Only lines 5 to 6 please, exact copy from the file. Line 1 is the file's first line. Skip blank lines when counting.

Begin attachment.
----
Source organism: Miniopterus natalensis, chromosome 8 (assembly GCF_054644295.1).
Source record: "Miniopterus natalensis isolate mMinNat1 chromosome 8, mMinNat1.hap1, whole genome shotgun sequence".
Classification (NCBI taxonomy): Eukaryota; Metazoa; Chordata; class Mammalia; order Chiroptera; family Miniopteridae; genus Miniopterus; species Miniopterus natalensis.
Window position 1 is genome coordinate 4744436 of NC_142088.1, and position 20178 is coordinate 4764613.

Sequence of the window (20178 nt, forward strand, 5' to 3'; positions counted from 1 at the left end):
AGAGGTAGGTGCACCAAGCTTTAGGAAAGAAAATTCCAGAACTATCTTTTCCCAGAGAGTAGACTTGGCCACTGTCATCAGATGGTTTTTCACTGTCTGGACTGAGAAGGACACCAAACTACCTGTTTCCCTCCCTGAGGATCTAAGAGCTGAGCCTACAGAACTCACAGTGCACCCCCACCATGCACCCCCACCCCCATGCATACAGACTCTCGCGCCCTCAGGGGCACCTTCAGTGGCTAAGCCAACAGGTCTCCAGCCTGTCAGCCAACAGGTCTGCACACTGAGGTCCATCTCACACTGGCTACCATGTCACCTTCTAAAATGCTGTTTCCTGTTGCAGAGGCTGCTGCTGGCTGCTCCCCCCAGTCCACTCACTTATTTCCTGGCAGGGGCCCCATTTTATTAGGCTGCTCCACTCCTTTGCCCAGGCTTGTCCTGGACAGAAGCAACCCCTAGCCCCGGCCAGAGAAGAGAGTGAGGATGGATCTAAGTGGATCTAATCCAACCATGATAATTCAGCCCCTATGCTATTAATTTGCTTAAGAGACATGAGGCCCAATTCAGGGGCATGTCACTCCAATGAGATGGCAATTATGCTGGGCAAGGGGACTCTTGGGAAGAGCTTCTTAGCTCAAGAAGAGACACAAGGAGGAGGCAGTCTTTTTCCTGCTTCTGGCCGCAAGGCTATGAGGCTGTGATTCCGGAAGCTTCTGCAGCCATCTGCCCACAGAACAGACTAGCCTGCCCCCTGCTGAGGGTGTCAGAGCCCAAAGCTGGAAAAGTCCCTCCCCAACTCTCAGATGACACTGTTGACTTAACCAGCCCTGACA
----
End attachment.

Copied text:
Sequence of the window (20178 nt, forward strand, 5' to 3'; positions counted from 1 at the left end):
AGAGGTAGGTGCACCAAGCTTTAGGAAAGAAAATTCCAGAACTATCTTTTCCCAGAGAGTAGACTTGGCCACTGTCATCAGATGGTTTTTCACTGTCTGGACTGAGAAGGACACCAAACTACCTGTTTCCCTCCCTGAGGATCTAAGAGCTGAGCCTACAGAACTCACAGTGCACCCCCACCATGCACCCCCACCCCCATGCATACAGACTCTCGCGCCCTCAGGGGCACCTTCAGTGGCTAAGCCAACAGGTCTCCAGCCTGTCAGCCAACAGGTCTGCACACTGAGGTCCATCTCACACTGGCTACCATGTCACCTTCTAAAATGCTGTTTCCTGTTGCAGAGGCTGCTGCTGGCTGCTCCCCCCAGTCCACTCACTTATTTCCTGGCAGGGGCCCCATTTTATTAGGCTGCTCCACTCCTTTGCCCAGGCTTGTCCTGGACAGAAGCAACCCCTAGCCCCGGCCAGAGAAGAGAGTGAGGATGGATCTAAGTGGATCTAATCCAACCATGATAATTCAGCCCCTATGCTATTAATTTGCTTAAGAGACATGAGGCCCAATTCAGGGGCATGTCACTCCAATGAGATGGCAATTATGCTGGGCAAGGGGACTCTTGGGAAGAGCTTCTTAGCTCAAGAAGAGACACAAGGAGGAGGCAGTCTTTTTCCTGCTTCTGGCCGCAAGGCTATGAGGCTGTGATTCCGGAAGCTTCTGCAGCCATCTGCCCACAGAACAGACTAGCCTGCCCCCTGCTGAGGGTGTCAGAGCCCAAAGCTGGAAAAGTCCCTCCCCAACTCTCAGATGACACTGTTGACTTAACCAGCCCTGACA